It rains a little every week or so, but the grass wisely refuses to come out of dormancy. There's still a little green growing on the lawn, so I try to let the horses out into the yard for a couple of hours every day.
George proved his gallantry again the other day when I went into the pasture with carrots. After giving some to him and to Bridget, and managing to sneak one to Chloe, I wanted to give Rose hers. But, unlike Chloe, who stares wide-eyed at me, waiting for the opportunity to get her share, Rose was modestly hanging back a little distance away.
I told George that I was going to give Rose her carrot and then come back and give the rest to him and Bridget (who isn't afraid to hover inches away and therefore can be given a treat from the right hand while I give George one from the left). He stopped and stood still while I walked away to give Rose her carrot, and he waited til I came back with his other carrot as promised.
George has been getting more demanding about wanting scratches. He noodges me with his head and waggles his back leg (like Bridget does). This is good I think because a) he didn't used to like being scratched at all, and b) I'm happy that he asks for things, even if sometimes I'm a bit stupid about knowing what it is he's asking for.
Yesterday, Rose and George took my great-niece and great-nephew for a ride. (My nephew is only 10 years younger than me, and his kids are a year older and a year younger, respectively, than my youngest.) As has happened before, Rose and George seemed to sense beforehand what was afoot. The horses had been loose in the yard, and I planned to return Bridget and Chloe to the field and keep the other two out. As I was putting Chloe and Bridget back, George and Rose planted themselves over next to the young humans and seemed to say - "Ok, we're ready." Or maybe it's my imagination!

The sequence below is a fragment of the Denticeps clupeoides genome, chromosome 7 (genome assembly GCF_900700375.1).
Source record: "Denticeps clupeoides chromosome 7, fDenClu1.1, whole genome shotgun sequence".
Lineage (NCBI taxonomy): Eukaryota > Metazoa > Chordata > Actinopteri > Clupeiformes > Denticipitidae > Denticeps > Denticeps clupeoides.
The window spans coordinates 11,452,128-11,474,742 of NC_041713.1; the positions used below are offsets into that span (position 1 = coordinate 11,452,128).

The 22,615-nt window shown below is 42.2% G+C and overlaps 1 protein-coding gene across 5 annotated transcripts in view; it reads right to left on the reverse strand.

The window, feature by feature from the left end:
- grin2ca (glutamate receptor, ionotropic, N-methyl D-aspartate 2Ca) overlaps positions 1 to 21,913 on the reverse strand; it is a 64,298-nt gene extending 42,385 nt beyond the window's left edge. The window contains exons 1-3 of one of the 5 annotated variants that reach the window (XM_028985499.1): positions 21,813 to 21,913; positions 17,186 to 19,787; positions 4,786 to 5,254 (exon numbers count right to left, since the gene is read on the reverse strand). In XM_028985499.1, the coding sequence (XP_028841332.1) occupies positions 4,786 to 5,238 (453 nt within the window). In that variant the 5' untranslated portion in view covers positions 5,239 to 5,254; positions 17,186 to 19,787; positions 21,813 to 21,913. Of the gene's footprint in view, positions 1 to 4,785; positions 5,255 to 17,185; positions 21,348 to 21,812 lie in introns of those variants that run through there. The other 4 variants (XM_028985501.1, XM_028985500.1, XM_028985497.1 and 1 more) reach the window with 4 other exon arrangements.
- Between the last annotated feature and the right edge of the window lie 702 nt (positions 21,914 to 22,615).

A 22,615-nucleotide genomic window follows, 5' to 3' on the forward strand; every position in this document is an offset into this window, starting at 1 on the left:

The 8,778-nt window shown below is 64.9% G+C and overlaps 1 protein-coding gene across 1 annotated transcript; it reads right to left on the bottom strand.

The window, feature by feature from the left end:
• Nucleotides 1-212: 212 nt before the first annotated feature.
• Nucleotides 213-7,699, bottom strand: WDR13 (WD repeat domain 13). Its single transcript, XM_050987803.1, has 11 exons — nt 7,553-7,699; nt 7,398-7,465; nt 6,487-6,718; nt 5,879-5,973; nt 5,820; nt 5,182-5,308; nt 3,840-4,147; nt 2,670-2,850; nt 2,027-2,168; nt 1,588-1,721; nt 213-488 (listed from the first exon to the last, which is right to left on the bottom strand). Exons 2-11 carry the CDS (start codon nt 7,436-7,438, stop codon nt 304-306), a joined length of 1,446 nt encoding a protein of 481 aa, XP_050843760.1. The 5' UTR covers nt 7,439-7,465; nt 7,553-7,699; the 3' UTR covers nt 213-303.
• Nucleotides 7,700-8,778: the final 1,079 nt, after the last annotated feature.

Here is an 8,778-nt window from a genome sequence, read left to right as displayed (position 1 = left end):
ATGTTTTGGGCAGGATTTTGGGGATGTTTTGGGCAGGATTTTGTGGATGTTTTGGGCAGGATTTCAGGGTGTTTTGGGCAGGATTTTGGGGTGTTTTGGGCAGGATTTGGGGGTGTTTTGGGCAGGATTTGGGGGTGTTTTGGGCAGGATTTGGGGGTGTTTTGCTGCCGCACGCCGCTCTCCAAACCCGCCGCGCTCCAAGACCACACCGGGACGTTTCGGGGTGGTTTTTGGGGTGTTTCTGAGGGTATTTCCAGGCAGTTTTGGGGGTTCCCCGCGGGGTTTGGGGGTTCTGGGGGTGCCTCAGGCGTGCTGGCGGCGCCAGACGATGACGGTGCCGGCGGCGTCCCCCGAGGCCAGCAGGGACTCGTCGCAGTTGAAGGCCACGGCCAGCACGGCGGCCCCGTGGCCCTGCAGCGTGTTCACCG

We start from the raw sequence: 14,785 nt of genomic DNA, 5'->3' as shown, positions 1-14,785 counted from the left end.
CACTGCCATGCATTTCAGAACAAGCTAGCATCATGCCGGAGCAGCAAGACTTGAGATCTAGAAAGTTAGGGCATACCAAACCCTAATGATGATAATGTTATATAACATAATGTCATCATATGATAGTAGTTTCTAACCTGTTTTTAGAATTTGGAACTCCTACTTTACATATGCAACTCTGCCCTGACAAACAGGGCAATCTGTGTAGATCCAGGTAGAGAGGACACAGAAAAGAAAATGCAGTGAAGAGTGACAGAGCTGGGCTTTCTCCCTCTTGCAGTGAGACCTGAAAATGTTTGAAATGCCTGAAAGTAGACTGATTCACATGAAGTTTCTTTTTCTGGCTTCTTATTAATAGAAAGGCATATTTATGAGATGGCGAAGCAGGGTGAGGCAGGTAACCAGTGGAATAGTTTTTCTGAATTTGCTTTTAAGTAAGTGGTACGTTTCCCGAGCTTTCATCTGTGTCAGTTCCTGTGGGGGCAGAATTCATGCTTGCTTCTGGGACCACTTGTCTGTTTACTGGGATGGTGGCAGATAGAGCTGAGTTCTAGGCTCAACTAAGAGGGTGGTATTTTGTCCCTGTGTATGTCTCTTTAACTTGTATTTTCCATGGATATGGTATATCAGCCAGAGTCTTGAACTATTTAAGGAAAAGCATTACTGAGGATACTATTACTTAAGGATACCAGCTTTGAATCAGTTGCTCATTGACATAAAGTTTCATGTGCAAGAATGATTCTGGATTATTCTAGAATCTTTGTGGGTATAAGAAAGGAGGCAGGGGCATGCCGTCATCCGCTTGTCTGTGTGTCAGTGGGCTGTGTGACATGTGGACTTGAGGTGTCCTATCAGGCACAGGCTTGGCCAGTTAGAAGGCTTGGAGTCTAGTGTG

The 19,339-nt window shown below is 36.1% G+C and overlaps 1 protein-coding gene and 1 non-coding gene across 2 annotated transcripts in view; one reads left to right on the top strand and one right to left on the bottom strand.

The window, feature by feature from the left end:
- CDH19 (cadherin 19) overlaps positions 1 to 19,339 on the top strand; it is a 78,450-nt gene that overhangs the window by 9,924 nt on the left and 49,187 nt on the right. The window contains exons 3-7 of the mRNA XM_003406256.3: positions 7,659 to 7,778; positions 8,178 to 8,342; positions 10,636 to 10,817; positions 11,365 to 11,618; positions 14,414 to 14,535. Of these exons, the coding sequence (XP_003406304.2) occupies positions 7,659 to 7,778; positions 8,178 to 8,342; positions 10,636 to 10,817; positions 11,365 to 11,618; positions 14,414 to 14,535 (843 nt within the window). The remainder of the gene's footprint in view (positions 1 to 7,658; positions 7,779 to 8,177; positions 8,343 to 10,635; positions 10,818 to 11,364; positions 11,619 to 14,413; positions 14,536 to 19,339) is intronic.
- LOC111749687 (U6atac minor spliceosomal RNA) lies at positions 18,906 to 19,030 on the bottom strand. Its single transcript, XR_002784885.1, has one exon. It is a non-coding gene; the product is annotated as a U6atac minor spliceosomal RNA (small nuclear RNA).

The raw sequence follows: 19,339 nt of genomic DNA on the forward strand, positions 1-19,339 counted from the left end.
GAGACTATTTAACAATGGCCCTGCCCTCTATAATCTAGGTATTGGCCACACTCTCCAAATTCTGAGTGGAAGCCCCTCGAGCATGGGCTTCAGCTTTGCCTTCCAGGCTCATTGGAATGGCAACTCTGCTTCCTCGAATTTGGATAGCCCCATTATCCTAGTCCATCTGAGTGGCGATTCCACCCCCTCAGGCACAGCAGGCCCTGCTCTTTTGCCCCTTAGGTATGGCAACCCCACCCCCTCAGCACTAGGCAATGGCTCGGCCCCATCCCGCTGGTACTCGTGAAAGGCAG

The ride went very nicely. Although my great-niece has been riding for over two years, her experience has been mostly confined to riding in arenas. I told her to give Rose a long rein, trust her as much as possible, listen to her, talk to her, and let her stop if she wanted to pause for reconnoitering. My great-nephew hasn't had much experience at all, but George was good to him, and they even did some trotting.
|Setting off, accompanied by pedestrian attendants.|
p.s. I'm happy I switched to a bitless bridle for Rose, because when she sees me coming with the bridle now, she remains placid. When we were transitioning, she still turned away from the bitless - she probably hadn't yet realized that it was going to be different each time.